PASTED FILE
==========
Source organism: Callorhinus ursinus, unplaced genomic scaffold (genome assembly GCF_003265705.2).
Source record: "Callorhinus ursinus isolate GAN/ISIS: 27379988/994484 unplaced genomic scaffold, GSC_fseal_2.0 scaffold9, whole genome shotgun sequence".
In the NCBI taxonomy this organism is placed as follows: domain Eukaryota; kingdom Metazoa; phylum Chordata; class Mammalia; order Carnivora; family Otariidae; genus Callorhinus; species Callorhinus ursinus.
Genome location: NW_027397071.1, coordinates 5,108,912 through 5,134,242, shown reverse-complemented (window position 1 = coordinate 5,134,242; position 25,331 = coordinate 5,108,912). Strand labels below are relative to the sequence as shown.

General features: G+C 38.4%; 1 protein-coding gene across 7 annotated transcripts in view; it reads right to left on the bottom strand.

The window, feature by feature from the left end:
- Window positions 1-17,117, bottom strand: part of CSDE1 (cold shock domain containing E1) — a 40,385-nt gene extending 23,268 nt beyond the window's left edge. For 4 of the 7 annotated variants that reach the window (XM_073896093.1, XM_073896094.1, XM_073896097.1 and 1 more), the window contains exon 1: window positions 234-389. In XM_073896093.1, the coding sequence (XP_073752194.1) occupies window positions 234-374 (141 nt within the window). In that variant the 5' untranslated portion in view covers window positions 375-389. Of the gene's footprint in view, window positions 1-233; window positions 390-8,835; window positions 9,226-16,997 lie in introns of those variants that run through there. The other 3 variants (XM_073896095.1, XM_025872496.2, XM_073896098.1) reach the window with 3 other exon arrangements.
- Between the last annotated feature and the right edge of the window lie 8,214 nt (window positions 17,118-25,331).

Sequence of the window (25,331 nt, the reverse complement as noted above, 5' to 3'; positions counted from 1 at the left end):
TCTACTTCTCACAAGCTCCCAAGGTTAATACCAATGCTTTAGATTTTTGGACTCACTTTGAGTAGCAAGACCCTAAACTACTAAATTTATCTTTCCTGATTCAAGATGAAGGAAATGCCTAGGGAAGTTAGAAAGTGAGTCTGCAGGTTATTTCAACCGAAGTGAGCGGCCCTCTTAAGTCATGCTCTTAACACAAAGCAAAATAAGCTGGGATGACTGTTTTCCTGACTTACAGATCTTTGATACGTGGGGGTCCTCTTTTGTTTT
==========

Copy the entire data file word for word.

Source organism: Callorhinus ursinus, unplaced genomic scaffold (genome assembly GCF_003265705.2).
Source record: "Callorhinus ursinus isolate GAN/ISIS: 27379988/994484 unplaced genomic scaffold, GSC_fseal_2.0 scaffold9, whole genome shotgun sequence".
In the NCBI taxonomy this organism is placed as follows: domain Eukaryota; kingdom Metazoa; phylum Chordata; class Mammalia; order Carnivora; family Otariidae; genus Callorhinus; species Callorhinus ursinus.
Genome location: NW_027397071.1, coordinates 5,108,912 through 5,134,242, shown reverse-complemented (window position 1 = coordinate 5,134,242; position 25,331 = coordinate 5,108,912). Strand labels below are relative to the sequence as shown.

General features: G+C 38.4%; 1 protein-coding gene across 7 annotated transcripts in view; it reads right to left on the bottom strand.

The window, feature by feature from the left end:
- Window positions 1-17,117, bottom strand: part of CSDE1 (cold shock domain containing E1) — a 40,385-nt gene extending 23,268 nt beyond the window's left edge. For 4 of the 7 annotated variants that reach the window (XM_073896093.1, XM_073896094.1, XM_073896097.1 and 1 more), the window contains exon 1: window positions 234-389. In XM_073896093.1, the coding sequence (XP_073752194.1) occupies window positions 234-374 (141 nt within the window). In that variant the 5' untranslated portion in view covers window positions 375-389. Of the gene's footprint in view, window positions 1-233; window positions 390-8,835; window positions 9,226-16,997 lie in introns of those variants that run through there. The other 3 variants (XM_073896095.1, XM_025872496.2, XM_073896098.1) reach the window with 3 other exon arrangements.
- Between the last annotated feature and the right edge of the window lie 8,214 nt (window positions 17,118-25,331).

Sequence of the window (25,331 nt, the reverse complement as noted above, 5' to 3'; positions counted from 1 at the left end):
TCTACTTCTCACAAGCTCCCAAGGTTAATACCAATGCTTTAGATTTTTGGACTCACTTTGAGTAGCAAGACCCTAAACTACTAAATTTATCTTTCCTGATTCAAGATGAAGGAAATGCCTAGGGAAGTTAGAAAGTGAGTCTGCAGGTTATTTCAACCGAAGTGAGCGGCCCTCTTAAGTCATGCTCTTAACACAAAGCAAAATAAGCTGGGATGACTGTTTTCCTGACTTACAGATCTTTGATACGTGGGGGTCCTCTTTTGTTTT